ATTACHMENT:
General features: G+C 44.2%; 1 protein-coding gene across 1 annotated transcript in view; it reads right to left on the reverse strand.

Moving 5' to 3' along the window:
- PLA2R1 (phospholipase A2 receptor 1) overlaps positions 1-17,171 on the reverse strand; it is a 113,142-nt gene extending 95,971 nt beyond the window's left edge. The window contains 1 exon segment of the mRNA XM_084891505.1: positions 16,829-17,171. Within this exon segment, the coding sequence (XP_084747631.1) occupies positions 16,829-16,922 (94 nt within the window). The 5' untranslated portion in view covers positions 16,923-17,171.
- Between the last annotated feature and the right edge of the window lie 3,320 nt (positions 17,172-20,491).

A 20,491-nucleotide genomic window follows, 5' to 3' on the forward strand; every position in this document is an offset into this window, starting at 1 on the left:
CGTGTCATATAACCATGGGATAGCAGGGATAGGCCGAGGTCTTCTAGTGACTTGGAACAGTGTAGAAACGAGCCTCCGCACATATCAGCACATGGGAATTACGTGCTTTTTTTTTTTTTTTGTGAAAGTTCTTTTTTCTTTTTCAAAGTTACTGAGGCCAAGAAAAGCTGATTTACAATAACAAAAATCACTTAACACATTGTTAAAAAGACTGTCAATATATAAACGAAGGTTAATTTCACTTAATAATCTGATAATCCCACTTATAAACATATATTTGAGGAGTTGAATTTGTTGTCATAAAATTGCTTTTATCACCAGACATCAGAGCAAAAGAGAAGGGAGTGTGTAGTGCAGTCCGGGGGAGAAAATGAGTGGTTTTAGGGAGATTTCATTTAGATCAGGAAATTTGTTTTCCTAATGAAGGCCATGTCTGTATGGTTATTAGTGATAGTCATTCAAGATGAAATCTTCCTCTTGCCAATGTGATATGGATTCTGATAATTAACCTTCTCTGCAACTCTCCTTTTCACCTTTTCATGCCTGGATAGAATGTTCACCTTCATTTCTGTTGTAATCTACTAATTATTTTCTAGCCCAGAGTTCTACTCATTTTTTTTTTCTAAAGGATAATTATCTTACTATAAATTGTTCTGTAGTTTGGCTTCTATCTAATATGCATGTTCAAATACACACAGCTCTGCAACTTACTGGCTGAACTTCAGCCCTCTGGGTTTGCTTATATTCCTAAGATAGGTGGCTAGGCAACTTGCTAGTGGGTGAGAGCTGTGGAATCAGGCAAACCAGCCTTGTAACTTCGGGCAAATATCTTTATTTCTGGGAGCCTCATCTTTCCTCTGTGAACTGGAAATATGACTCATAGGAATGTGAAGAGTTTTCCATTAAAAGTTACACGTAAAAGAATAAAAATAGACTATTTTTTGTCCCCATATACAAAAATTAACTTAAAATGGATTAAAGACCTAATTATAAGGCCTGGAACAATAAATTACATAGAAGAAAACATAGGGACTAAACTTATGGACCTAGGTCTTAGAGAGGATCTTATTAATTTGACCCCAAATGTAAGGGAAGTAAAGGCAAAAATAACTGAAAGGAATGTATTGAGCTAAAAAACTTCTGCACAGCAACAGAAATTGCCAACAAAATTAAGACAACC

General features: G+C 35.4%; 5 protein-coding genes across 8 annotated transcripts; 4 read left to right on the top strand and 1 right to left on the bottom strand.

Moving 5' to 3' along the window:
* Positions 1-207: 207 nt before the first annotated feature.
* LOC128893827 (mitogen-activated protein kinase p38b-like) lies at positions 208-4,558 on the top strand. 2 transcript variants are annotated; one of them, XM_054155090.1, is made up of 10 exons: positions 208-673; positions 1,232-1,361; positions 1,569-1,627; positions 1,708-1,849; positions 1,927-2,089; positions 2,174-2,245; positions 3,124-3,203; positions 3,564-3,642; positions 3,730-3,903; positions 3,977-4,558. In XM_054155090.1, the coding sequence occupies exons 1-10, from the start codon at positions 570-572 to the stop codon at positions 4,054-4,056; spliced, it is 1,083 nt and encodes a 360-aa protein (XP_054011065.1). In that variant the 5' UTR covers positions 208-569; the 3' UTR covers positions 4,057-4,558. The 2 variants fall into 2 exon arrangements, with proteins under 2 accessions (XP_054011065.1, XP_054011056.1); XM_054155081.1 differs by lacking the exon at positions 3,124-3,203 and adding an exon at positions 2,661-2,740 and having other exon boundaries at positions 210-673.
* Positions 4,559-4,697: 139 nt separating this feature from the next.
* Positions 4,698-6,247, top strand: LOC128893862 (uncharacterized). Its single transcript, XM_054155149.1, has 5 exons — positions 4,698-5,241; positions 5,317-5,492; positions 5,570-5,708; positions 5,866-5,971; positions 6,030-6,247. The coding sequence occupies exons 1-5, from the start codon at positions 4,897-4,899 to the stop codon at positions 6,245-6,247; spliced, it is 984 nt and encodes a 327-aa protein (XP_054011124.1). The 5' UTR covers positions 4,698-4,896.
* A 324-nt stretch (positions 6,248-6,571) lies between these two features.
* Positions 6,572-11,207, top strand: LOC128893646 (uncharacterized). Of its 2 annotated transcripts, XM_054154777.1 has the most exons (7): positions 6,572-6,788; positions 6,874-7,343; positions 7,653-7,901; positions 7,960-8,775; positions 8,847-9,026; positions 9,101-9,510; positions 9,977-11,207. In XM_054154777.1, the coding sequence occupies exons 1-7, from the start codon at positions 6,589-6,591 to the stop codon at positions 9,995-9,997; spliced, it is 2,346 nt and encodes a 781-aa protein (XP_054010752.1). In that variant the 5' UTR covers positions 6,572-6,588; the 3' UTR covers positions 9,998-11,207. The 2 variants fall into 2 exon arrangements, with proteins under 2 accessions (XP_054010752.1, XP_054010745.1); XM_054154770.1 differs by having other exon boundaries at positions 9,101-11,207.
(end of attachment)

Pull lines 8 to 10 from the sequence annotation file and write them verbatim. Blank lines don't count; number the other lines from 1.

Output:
Moving 5' to 3' along the window:
* Positions 1-207: 207 nt before the first annotated feature.
* LOC128893827 (mitogen-activated protein kinase p38b-like) lies at positions 208-4,558 on the top strand. 2 transcript variants are annotated; one of them, XM_054155090.1, is made up of 10 exons: positions 208-673; positions 1,232-1,361; positions 1,569-1,627; positions 1,708-1,849; positions 1,927-2,089; positions 2,174-2,245; positions 3,124-3,203; positions 3,564-3,642; positions 3,730-3,903; positions 3,977-4,558. In XM_054155090.1, the coding sequence occupies exons 1-10, from the start codon at positions 570-572 to the stop codon at positions 4,054-4,056; spliced, it is 1,083 nt and encodes a 360-aa protein (XP_054011065.1). In that variant the 5' UTR covers positions 208-569; the 3' UTR covers positions 4,057-4,558. The 2 variants fall into 2 exon arrangements, with proteins under 2 accessions (XP_054011065.1, XP_054011056.1); XM_054155081.1 differs by lacking the exon at positions 3,124-3,203 and adding an exon at positions 2,661-2,740 and having other exon boundaries at positions 210-673.